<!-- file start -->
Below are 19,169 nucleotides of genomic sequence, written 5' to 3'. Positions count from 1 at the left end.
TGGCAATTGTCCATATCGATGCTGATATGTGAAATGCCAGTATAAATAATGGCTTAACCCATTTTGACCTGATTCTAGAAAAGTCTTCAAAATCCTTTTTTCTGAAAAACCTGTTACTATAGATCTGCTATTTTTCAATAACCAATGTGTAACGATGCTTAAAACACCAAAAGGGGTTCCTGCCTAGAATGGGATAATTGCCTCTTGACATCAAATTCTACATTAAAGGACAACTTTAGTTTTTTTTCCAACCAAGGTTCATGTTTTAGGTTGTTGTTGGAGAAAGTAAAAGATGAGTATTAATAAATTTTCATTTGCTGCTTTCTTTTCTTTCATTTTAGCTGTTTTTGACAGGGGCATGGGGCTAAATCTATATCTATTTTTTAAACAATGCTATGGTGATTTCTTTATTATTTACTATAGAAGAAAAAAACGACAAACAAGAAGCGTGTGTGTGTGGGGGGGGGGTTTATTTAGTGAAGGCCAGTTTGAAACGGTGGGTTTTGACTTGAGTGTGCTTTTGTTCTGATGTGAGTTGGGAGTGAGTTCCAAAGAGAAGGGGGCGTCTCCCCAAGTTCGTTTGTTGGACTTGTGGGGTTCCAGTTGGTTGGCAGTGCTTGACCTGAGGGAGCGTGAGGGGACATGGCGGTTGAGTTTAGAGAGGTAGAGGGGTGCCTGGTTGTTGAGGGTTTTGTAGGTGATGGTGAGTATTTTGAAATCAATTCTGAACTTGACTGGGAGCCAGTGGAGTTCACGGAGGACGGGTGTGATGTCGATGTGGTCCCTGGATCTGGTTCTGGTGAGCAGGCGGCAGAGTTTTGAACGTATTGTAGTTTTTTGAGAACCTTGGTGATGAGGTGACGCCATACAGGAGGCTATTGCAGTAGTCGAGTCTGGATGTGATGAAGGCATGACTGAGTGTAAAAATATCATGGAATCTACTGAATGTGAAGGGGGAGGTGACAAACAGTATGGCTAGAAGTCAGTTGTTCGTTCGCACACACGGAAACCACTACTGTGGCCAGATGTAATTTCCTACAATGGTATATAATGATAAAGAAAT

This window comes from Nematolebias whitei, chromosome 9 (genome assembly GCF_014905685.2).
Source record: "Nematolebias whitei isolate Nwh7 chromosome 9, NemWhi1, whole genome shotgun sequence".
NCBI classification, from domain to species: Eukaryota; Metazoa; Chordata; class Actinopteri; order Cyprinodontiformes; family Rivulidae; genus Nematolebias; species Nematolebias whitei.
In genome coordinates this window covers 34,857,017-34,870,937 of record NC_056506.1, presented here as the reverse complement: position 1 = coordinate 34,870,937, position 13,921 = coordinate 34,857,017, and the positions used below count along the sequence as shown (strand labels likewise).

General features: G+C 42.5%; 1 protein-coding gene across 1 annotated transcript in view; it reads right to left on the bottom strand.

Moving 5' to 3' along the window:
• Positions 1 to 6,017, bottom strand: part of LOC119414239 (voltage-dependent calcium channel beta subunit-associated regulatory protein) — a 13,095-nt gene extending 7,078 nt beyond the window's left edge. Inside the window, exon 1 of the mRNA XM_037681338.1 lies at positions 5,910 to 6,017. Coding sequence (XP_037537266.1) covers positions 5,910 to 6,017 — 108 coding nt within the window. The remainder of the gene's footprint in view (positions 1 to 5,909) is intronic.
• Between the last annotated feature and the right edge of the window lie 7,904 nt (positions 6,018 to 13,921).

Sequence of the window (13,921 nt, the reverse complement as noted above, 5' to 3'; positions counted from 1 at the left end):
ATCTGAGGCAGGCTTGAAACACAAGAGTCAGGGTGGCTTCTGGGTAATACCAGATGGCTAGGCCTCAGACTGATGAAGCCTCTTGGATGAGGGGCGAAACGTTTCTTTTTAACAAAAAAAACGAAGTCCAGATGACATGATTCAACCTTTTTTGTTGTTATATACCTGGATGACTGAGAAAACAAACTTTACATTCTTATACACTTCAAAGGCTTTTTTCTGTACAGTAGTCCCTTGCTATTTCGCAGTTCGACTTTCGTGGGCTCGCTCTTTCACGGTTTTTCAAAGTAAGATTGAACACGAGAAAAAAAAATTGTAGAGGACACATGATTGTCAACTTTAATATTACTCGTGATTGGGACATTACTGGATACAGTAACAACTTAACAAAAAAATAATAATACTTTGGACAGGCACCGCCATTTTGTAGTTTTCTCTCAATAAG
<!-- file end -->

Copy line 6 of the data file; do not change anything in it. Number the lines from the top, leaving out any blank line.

In genome coordinates this window covers 34,857,017-34,870,937 of record NC_056506.1, presented here as the reverse complement: position 1 = coordinate 34,870,937, position 13,921 = coordinate 34,857,017, and the positions used below count along the sequence as shown (strand labels likewise).